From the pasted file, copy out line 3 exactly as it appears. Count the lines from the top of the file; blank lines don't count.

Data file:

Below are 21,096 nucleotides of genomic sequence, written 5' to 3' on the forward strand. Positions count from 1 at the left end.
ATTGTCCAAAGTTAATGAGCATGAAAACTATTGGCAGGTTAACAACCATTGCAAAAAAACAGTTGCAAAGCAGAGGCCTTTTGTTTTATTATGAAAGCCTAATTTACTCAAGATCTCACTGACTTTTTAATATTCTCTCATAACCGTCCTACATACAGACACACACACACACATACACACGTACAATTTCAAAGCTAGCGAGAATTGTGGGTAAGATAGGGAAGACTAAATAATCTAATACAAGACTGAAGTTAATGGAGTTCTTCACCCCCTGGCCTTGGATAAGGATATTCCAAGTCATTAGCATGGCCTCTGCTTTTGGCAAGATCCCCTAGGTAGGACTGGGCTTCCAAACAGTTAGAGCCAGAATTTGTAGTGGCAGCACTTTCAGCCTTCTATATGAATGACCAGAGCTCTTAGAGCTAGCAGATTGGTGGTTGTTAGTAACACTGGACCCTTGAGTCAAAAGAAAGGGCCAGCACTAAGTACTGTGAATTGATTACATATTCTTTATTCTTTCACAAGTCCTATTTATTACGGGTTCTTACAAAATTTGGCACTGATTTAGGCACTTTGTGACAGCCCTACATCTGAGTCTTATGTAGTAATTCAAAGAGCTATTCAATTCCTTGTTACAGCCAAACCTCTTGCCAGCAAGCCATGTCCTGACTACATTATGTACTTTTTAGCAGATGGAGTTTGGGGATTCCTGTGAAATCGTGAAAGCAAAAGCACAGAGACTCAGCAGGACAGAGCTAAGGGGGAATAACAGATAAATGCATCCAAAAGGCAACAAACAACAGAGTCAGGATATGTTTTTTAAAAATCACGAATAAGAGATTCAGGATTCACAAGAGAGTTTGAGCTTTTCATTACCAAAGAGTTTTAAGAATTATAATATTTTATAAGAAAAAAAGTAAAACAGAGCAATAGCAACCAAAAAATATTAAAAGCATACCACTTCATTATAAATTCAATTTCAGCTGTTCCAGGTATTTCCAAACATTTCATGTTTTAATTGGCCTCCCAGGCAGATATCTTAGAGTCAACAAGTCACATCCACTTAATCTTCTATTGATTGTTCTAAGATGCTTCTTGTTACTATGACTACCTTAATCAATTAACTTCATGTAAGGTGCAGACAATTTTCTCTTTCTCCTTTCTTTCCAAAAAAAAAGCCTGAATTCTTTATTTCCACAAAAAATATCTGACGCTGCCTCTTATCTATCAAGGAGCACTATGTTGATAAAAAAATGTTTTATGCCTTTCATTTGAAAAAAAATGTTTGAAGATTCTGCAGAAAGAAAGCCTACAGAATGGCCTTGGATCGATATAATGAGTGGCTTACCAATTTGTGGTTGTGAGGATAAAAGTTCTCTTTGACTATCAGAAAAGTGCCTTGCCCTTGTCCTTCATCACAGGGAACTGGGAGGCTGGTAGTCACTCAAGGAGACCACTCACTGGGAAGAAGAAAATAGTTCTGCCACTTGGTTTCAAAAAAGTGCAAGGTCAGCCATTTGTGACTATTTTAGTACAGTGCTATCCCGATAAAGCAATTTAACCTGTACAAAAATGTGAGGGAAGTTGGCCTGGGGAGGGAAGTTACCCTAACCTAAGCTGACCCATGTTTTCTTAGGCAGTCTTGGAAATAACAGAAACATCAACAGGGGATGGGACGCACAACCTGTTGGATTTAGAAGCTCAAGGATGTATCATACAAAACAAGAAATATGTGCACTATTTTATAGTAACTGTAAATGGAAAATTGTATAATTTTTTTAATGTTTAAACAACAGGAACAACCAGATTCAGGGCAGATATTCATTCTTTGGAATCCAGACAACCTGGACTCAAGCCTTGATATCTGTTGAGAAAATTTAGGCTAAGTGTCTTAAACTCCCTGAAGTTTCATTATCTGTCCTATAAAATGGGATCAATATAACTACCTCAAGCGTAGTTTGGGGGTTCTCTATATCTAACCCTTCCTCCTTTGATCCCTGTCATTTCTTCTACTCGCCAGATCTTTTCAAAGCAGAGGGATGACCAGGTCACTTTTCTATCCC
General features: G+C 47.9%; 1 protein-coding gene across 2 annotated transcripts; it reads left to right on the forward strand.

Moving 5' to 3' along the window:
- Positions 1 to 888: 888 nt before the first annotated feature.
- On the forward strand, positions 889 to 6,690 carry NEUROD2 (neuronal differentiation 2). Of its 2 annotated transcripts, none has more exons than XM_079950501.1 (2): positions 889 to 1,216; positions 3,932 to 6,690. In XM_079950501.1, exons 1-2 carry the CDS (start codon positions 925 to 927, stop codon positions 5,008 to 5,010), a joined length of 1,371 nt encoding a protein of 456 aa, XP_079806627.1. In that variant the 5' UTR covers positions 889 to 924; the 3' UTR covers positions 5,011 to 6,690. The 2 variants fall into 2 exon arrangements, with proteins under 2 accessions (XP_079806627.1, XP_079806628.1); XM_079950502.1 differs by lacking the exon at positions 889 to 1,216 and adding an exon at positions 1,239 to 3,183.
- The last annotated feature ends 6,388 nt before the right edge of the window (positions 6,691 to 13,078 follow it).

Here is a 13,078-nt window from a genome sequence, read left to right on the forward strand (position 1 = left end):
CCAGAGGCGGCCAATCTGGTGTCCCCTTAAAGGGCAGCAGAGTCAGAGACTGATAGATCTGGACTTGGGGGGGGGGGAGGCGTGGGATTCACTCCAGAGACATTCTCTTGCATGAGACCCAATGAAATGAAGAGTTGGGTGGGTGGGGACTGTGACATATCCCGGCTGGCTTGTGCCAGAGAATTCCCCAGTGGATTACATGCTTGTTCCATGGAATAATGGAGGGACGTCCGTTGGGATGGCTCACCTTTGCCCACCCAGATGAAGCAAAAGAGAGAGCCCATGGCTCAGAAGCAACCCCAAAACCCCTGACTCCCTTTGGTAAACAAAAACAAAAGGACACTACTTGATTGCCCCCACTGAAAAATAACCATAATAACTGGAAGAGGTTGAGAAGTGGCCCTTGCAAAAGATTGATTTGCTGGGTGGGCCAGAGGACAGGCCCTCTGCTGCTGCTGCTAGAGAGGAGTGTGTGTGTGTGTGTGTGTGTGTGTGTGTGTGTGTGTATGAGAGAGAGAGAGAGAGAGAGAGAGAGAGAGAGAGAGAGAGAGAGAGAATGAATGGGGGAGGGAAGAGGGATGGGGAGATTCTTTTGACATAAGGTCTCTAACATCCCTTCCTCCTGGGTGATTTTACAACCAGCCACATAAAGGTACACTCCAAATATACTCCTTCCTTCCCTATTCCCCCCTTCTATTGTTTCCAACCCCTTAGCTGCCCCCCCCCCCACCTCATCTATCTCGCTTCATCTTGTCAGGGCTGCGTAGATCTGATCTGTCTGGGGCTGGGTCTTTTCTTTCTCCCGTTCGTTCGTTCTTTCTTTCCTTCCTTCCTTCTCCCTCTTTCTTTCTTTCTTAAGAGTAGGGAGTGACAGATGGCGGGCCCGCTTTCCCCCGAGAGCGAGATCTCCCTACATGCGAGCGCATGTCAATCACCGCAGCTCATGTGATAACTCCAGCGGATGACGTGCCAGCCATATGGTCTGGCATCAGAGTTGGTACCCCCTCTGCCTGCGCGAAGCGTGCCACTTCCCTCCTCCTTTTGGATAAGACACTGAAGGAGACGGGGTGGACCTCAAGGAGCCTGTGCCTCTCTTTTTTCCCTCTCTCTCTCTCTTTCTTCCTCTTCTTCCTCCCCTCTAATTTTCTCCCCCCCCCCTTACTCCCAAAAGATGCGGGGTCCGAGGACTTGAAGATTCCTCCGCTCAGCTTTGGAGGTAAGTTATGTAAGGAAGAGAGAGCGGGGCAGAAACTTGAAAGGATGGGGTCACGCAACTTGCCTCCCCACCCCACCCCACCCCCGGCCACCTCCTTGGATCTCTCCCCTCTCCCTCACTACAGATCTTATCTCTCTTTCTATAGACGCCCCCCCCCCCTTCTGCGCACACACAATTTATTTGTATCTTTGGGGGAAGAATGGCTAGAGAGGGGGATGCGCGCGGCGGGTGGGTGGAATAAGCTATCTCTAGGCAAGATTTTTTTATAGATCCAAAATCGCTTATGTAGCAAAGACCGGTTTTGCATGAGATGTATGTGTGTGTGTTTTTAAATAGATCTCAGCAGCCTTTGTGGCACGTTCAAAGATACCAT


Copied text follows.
General features: G+C 47.9%; 1 protein-coding gene across 2 annotated transcripts; it reads left to right on the forward strand.